Auburn Hills — These weren’t exactly the big, bad Wolves.
But Minnesota’s bigs certainly made Detroit’s look bad for much of Tuesday night’s game at the Palace of Auburn Hills, a 121-94 home-wrecking that offered another reminder how much easier the Pistons have it in the Eastern Conference.
And how much their inconsistent defensive effort is holding them back, though, to be fair, it was consistently awful throughout this one — their worst-ever loss to the Timberwolves.
And maybe, too, how big a decision they’ll have when the calendar flips to 2014. Because if the Timberwolves’ Kevin Love isn’t worth a “max” contract — he is, he just hasn’t signed one yet — then are the Pistons really prepared to hand one to Greg Monroe after this season? Or will he end up on the trading block as many of us have suggested for some time now.
Those are questions for another day, I suppose. And Tuesday night’s embarrassment wasn’t simply confined to the power-forward position. Love was good for 26 points, 16 rebounds and seven assists in just 30 minutes, while Monroe took a seat for good midway through the third quarter with 10 points, two rebounds and three assists.
At least they're East
He never checked back in, but by then it hardly seemed to matter. The Pistons weren’t going to mount a comeback. And both teams were ready to check out, conserving energy — and starter’s minutes — on the first night of a back-to-back. Minnesota heads home to play Philadelphia tonight, and the Pistons fly to New Orleans to face another sub-.500 opponent.
But losing records in the Western Conference aren’t the same as they are in the East. The Pistons, now 1-7 vs. the West this season (and 5-33 the last two), proved that once again Tuesday. Even falling to 10-12 on the season, they’re still sitting in sixth place in the East, a half-game behind Charlotte.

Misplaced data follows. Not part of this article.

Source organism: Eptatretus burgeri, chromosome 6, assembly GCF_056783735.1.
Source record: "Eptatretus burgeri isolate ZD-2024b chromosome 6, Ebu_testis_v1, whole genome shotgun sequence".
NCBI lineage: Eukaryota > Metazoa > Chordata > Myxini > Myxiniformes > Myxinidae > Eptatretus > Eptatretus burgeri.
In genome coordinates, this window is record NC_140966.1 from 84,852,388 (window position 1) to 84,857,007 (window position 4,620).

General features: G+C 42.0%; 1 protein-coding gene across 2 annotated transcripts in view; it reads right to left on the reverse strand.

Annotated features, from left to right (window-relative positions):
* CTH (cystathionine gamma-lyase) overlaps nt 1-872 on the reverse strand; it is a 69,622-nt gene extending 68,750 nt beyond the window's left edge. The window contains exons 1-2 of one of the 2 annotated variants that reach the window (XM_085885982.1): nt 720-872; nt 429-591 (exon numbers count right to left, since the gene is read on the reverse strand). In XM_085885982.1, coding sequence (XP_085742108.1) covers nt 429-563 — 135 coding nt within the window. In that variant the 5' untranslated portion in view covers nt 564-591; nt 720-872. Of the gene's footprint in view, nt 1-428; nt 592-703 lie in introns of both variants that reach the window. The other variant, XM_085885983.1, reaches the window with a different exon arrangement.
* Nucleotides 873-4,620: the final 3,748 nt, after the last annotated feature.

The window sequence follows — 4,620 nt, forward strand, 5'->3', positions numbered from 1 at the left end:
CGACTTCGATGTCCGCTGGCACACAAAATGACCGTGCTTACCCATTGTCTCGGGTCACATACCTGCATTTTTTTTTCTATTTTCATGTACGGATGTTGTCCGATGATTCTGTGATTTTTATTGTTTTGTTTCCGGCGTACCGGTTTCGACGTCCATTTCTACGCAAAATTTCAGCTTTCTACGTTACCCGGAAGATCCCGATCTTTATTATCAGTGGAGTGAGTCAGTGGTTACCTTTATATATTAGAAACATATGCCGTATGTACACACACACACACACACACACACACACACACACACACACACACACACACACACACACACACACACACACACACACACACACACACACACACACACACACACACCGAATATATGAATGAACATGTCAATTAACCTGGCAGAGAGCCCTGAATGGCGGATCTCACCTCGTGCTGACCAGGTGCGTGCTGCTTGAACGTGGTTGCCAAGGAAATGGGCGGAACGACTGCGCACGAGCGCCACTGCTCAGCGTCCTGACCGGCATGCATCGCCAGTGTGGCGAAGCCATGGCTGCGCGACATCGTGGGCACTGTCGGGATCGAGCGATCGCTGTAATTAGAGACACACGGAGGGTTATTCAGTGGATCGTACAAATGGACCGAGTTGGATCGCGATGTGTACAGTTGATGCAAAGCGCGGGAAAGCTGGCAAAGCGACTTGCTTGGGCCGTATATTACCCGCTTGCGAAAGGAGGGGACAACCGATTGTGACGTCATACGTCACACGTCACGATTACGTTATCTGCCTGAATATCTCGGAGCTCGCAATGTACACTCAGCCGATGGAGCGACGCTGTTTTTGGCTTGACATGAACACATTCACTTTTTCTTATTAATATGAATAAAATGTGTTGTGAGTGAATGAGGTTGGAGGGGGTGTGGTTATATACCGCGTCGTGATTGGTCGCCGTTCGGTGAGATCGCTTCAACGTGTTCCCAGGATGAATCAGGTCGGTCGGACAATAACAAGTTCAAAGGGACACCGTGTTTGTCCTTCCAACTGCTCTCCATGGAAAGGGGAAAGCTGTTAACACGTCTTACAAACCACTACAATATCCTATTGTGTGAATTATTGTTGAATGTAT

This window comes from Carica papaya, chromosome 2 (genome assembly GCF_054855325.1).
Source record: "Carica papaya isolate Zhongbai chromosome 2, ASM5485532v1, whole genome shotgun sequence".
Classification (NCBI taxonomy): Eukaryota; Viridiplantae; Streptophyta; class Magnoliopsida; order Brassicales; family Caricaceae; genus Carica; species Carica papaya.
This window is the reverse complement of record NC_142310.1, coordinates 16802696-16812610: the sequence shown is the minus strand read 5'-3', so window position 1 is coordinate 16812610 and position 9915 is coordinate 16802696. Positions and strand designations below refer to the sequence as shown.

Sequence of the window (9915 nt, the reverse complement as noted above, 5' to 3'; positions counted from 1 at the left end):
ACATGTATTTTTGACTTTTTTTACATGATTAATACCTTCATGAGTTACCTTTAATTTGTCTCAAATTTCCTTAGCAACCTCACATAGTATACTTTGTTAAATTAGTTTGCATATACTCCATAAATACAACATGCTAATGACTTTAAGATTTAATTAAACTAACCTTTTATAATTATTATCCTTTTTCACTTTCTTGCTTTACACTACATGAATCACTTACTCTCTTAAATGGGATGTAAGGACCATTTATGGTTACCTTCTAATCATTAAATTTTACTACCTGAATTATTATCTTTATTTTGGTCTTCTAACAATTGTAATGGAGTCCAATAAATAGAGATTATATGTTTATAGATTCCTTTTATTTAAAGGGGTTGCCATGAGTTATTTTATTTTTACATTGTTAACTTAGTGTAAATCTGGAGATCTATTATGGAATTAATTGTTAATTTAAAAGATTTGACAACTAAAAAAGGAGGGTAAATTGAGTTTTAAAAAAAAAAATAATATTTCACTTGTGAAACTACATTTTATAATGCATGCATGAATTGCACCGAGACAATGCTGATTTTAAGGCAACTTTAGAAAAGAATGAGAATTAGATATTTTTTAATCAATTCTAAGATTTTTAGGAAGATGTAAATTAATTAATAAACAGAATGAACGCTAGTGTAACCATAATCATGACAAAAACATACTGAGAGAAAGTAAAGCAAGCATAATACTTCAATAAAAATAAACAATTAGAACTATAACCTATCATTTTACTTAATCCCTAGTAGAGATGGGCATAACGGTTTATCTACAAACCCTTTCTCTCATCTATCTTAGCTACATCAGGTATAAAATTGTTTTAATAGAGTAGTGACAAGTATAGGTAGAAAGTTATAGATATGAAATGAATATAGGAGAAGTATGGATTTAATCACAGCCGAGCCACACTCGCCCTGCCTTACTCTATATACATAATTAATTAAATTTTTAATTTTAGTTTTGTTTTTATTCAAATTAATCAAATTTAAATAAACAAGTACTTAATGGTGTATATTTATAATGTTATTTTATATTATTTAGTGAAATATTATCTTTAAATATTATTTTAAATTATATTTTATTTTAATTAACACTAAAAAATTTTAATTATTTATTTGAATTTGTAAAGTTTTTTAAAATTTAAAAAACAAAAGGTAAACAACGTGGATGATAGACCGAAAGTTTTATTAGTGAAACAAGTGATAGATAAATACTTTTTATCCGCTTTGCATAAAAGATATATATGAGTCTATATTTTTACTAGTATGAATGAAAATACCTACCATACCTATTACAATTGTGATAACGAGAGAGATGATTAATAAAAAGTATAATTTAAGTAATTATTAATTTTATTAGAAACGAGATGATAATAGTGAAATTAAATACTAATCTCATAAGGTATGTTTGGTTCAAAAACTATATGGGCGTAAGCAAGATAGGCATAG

Minnesota, meanwhile, came in having lost seven of its last nine, but trailed just twice all night, scoring 64 points in the first half and leading by 30 in the second. They made it look easy, and afterward coach Maurice Cheeks probably summed it up best, “Clearly, a lot of the things they did were better than the things we did.”
Just as clearly, Love was better than anybody they had.
Love, in his first game back from a bereavement absence, had 19 points, 11 rebounds and five assists in just 18 minutes of the first half, staking the Timberwolves to a 13-point lead at the break. He did that by beating Monroe from the outside, knocking down three 3-pointers early, and by beating him inside, too, routinely getting to the rim and to the line.
“We gotta try to take away something from his game,” said forward Josh Smith, one of the few Pistons who stuck around for postgame interviews. “But we weren’t able to do that tonight.”
Another satisfied customer
No, Love pretty much came and went as he pleased, and so did the Timberwolves, who started parading to the free-throw line shortly after the opening tip.
At halftime they held a ridiculous 16-point edge at the free-throw line — 21 attempts to the Pistons’ three — that didn’t go unnoticed by the Palace crowd.
After a cheap foul call on rookie Kentavious Caldwell-Pope midway through the second quarter, a fan yelled for everyone to hear, “Hey, do you guys work the other end?”
“Thank you, thank you,” Cheeks grumbled near the Pistons’ bench.
Following Kevin Martin’s two free throws — the first volleys in a decisive 21-5 run — Cheeks chided referee Rodney Mott, “Hey, Rodney! Did you hear what that guy said?”
Mott just shook his head.
But in the postgame locker room, it was veteran guard Chauncey Billups — playing for the first time since Nov. 12 due to knee tendinitis — who was shaking his head.
Getting thumped by the Miami Heat at home on Sunday was one thing. But getting chased off their court by the Timberwolves was another.
“We contributed to it, man,” Billups said. “We gave away way too many layups early in the game. You want to take something from them. Either the 3 or the layup. We gave ’em both. Coming uncontested, coming down the lane, I mean, it was embarrassing, to be honest with you. But hopefully we can learn from that.”
Huffing and puffing won’t get the job done, though. It’s going to take more than that to defend themselves, even at home.